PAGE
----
Refugees are led through the departure terminal to a bus that will take them from the Dulles International Airport to a refugee processing center after being evacuated from Kabul following the Taliban takeover of Afghanistan on August 31, 2021 in Dulles, Virginia. (Photo by Anna Moneymaker/Getty Images)
  • Around 37,000 Afghan refugees will arrive in every US state except four in the coming weeks.
  • Hawaii, South Dakota, West Virginia, and Wyoming won't host refugees in the first wave or arrivals.
  • California and Texas will accept the biggest numbers of refugees, the Associated Press reported.
  • See more stories on Insider's business page.

The first wave of around 37,000 Afghan refugees, many of whom endured a perilous journey to leave their homes, are set to arrive in every US state except Hawaii, South Dakota, West Virginia, Wyoming in the coming weeks, the Associated Press reported on Wednesday.

The Biden administration began notifying governors and state refugee coordinators on Wednesday how many refugees their state could expect to see in this first group, the report said.

All but four states - Hawaii, South Dakota, West Virginia, Wyoming - will welcome refugees, the report said. The District of Columbia will also not take on any resettled people in this first group.

California is expected to host the largest number of incoming refugees at over 5,200, Axios reported Thursday, followed by Texas at over 4,400. Alabama and Mississippi will see the fewest number of refugees among participating states, at 10 each.

Included in this first wave are Afghans who helped the US in Afghanistan and applied for a Special Immigrant Visa, Axios said.

Montana, which is set to host 75 refugees, saw Republican Congressman Matt Rosendale tweet his opposition to the move, saying he "strongly" opposes the resettlement and blamed a lack of a "traditional vetting process."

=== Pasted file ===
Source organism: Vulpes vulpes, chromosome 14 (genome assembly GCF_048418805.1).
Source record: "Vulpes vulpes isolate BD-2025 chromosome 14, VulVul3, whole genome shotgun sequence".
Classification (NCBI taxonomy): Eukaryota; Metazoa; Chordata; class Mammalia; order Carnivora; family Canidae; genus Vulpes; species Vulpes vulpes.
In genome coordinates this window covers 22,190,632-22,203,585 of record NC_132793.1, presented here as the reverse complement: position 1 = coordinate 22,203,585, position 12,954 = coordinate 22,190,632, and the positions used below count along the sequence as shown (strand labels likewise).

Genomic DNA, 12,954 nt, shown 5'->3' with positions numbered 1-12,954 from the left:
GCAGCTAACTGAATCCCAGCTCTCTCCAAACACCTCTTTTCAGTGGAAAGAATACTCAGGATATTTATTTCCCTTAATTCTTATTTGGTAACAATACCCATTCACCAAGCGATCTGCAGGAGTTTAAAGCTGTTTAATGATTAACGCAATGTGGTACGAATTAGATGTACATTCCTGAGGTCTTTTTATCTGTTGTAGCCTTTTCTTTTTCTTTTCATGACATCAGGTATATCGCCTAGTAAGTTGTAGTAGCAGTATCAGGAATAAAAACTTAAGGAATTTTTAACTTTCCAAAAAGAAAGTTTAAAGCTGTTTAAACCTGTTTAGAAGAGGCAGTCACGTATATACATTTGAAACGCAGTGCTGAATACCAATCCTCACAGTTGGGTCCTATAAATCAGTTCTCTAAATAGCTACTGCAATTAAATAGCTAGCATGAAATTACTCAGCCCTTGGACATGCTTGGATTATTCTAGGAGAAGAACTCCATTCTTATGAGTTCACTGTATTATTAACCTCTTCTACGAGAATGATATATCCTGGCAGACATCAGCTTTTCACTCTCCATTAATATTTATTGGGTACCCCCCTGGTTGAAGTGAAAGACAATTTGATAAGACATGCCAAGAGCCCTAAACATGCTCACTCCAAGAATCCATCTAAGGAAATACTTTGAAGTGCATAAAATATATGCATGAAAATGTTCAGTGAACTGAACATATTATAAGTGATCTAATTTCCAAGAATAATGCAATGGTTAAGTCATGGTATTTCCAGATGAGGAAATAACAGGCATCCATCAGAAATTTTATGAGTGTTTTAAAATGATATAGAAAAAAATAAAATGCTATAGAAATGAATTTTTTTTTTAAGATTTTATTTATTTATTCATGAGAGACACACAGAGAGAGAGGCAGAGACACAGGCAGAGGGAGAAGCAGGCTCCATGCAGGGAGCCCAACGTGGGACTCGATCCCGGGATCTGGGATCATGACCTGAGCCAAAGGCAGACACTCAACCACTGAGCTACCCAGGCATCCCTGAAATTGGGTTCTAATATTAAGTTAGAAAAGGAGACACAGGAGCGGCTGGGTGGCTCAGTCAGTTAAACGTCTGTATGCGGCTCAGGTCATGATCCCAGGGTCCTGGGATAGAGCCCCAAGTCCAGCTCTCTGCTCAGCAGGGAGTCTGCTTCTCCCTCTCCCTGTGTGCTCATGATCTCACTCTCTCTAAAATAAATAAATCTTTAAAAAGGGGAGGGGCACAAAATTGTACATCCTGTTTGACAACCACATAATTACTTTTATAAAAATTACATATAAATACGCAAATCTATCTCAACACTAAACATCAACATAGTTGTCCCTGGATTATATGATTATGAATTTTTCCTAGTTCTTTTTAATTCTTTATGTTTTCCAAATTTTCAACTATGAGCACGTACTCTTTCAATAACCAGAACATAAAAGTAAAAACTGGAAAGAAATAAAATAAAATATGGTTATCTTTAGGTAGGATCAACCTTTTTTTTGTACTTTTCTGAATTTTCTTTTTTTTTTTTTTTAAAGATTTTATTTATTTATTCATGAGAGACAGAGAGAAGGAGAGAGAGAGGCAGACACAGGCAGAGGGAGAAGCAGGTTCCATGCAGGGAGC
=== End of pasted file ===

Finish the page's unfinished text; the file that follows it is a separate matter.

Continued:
"Following the Biden Administration's disastrously mismanaged withdrawal from Afghanistan, I warned that we could not use this Administration's incompetence to justify flooding our communities with unvetted refugees," he wrote in a thread.

Claims that Afghan refugees are not being vetted, however, have been disputed by security screenings by intelligence, law enforcement, and counterterrorism professionals, CNN reported earlier in the month.

President Joe Biden in late August emphasized background checks for refugees coming to the US.

"Anyone arriving in the United States will have undergone a background check," he said during a briefing.

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The Taliban are cracking down on Afghan women protesting the new government by whipping, beating people

Afghan women shout slogans during an anti-Pakistan demonstration, near the Pakistan embassy in Kabul, Afghanistan, Tuesday, Sept. 7, 2021. The framed sign in Persian reads, "Freedom."
Afghan women shout slogans during an anti-Pakistan demonstration, near the Pakistan embassy in Kabul, Afghanistan, Tuesday, Sept. 7, 2021. The framed sign in Persian reads, "Freedom." (AP Photo/Wali Sabawoon)
  • Taliban fighters whipped and beat a group Afghan women in Kabul protesting the new rule.
  • The protests are the latest in a show of defiance against Taliban leadership.
  • On Tuesday the Taliban announced an interim government consisting of only men.
  • See more stories on Insider's business page.

Taliban fighters whipped and beat a group Afghan women in Kabul protesting the newly announced all-male interim government, CNN reported on Wednesday.

According to the report, some signs read "No government can deny the presence of women" and "I will sing freedom over and over."

A handful of journalists covering the demonstration were also arrested, according to TOLO News.